That said, this time GitLab really got lucky and they must significantly improve, and test, their back up capabilities.

  2. RIBrsiq

    Dodged a Bullet, they did!

    I guess if you have to find out your backups aren't working in a non-testing environment then this is about as good as one can hope for, really.

    Now, git those backups working, ja...?

  3. Mark Simon

    Just wondering … ?

    I signed up for GitLab just a few days ago, and haven’t started using it actively yet.

    Would that be why I haven’t received any notification about this incident?

    1. stephanh

      Re: Just wondering … ?

      Did you try to "git push" to your repo? Then you would see:

      Permission denied (publickey).

      fatal: Could not read from remote repository.

      Please make sure you have the correct access rights

      and the repository exists.

  4. Stoneshop

    Staging server

  5. frank ly

    re. "GitLab's prose account of the incident..."

    I'd like to see a poetry account of the incident. Can anybody help with this?

    1. Stoneshop

      Re: re. "GitLab's prose account of the incident..."

      No, "push" DOES NOT rhyme with "flush".

    2. Baldrickk

      Re: re. "GitLab's prose account of the incident..."

      You mean this? as posted by someone else yesterday:


      All those backups seemed a waste of pay.

      Now my database has gone away.

      Oh I believe in yesterday.


      There's not half the files there used to be,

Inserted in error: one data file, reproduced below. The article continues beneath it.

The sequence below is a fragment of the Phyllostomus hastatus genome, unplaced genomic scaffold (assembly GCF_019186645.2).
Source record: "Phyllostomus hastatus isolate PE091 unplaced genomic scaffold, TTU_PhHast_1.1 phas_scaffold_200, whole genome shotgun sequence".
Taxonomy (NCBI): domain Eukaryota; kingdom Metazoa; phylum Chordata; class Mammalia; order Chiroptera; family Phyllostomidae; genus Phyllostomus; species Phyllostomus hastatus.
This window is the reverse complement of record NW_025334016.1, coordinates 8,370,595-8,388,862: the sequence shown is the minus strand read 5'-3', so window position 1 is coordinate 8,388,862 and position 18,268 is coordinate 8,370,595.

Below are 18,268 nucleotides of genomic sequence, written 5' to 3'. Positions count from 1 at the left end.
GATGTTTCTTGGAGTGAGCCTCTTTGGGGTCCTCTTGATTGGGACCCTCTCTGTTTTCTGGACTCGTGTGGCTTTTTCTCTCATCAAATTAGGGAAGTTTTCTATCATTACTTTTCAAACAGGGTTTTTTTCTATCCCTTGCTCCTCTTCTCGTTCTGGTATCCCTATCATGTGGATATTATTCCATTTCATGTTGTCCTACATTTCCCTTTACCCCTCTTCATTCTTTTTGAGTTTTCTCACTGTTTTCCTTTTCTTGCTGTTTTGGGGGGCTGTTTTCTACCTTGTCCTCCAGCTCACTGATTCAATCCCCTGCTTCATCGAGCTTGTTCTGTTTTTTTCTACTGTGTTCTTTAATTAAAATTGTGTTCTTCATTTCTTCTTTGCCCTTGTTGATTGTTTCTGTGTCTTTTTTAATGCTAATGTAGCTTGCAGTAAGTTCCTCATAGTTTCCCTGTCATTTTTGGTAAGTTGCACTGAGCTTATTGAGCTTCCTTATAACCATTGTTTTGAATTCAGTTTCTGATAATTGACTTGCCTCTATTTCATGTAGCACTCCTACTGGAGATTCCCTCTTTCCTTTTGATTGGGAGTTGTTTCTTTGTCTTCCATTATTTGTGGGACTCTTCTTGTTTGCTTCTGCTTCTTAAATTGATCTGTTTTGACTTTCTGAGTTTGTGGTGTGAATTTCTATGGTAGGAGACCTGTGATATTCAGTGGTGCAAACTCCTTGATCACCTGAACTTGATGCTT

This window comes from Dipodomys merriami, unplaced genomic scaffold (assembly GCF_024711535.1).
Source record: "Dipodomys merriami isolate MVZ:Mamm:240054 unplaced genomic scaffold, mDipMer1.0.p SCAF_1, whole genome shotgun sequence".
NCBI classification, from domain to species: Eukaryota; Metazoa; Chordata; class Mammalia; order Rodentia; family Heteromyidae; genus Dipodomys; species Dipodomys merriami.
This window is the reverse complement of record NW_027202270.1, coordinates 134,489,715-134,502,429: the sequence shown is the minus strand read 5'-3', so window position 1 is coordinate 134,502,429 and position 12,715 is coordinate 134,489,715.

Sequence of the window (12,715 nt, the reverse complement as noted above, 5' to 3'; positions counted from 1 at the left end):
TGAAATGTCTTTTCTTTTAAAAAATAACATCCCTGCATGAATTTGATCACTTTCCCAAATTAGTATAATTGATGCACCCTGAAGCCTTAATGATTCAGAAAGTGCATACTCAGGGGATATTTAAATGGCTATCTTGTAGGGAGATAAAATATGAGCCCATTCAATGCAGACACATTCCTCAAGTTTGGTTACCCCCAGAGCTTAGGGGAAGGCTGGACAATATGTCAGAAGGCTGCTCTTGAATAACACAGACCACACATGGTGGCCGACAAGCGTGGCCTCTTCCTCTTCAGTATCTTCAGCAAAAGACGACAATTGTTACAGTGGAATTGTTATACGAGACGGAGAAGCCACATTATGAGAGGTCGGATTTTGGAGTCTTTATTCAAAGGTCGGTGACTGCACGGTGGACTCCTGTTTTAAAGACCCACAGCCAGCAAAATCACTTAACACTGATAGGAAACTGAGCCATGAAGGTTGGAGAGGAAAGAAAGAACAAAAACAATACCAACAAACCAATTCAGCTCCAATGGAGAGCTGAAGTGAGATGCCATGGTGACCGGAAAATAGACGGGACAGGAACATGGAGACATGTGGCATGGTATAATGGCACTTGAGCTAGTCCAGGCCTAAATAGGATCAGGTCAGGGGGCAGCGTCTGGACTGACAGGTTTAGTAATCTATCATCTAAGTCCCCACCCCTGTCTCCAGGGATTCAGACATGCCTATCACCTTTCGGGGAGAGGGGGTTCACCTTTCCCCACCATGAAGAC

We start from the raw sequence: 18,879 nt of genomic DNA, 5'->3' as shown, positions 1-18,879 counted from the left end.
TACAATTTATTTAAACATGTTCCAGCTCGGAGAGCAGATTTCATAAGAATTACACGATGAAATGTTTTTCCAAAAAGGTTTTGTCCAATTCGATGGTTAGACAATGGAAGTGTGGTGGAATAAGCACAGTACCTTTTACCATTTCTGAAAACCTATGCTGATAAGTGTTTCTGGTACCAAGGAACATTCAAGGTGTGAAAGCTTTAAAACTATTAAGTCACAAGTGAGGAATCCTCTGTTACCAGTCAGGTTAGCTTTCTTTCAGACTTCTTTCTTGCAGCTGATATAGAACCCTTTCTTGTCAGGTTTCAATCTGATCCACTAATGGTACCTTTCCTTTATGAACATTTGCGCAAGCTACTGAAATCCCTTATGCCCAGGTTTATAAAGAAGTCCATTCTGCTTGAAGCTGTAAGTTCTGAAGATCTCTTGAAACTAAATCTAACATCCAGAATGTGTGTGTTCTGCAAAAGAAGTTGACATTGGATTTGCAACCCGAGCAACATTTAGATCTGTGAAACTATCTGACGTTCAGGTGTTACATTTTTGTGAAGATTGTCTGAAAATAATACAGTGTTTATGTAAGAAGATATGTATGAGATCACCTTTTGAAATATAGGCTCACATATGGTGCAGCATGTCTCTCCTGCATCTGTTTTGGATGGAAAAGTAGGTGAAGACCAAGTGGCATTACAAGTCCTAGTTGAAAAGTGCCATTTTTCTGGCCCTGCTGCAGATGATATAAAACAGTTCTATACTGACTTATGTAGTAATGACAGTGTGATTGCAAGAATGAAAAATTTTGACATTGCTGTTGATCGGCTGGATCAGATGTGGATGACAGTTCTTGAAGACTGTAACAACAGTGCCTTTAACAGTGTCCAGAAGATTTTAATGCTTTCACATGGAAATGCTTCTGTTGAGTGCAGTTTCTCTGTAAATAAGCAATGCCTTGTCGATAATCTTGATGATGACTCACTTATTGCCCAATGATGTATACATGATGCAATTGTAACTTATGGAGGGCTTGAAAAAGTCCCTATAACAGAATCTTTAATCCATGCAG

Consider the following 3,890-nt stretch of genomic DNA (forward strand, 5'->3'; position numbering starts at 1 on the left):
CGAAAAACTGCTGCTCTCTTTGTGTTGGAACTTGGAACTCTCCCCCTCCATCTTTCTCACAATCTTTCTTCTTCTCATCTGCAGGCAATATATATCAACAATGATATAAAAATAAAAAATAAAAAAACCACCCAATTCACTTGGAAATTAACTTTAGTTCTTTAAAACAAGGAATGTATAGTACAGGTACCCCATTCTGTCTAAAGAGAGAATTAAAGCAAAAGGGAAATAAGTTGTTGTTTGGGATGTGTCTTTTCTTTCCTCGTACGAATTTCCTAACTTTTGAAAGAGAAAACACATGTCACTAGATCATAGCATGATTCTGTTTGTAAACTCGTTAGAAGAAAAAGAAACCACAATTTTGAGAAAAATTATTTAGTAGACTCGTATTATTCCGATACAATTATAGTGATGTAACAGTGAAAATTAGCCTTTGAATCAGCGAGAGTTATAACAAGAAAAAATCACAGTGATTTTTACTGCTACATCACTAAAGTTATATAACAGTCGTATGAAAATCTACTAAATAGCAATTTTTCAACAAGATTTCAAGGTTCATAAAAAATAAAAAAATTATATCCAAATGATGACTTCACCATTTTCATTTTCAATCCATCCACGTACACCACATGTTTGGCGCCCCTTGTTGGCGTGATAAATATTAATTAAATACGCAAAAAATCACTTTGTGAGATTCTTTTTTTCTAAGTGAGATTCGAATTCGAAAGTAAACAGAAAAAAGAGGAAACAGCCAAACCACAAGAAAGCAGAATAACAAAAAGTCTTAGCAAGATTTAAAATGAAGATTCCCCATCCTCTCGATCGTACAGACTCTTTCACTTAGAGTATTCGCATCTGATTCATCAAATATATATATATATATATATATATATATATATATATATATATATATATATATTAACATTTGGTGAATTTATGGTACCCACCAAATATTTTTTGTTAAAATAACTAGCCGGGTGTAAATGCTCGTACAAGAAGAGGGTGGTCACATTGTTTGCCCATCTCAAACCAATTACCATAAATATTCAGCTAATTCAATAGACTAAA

And there's a milestone hanging over me

      The system crashed so suddenly.

      I pushed something wrong

      What it was I could not say.

      Now all my data's gone

      and I long for yesterday-ay-ay-ay.


      The need for back-ups seemed so far away.

      I knew my data was all here to stay

      Now I believe in yesterday.

      1. Call me Trav

        Re: re. "GitLab's prose account of the incident..."


        Very clever!

      2. Oh Homer

        GitLab prose

        Shall I compare thee to a proper backup?

        Thou art more lonely and more disparate.

        The tape rewinds as I lift my coffee cup,

        And GitLab’s data hath all too short a fate.

        Sometime too hot the scripts of admin shines,

        And often is his gold complexion dimmed;

        And every fair from fair sometime declines,

        By chance, or nature’s changing course, untrimmed;

        But thy eternal data shall not fade,

        Nor lose possession of that fair thou ow’st,

        Nor shall cockups brag thou wand’rest in his shade,

        When in eternal lines to Time thou grow’st.

        So long as Git can clone, or eyes can see,

        So long lives this, and this gives life to thee.

        ~ William Websphere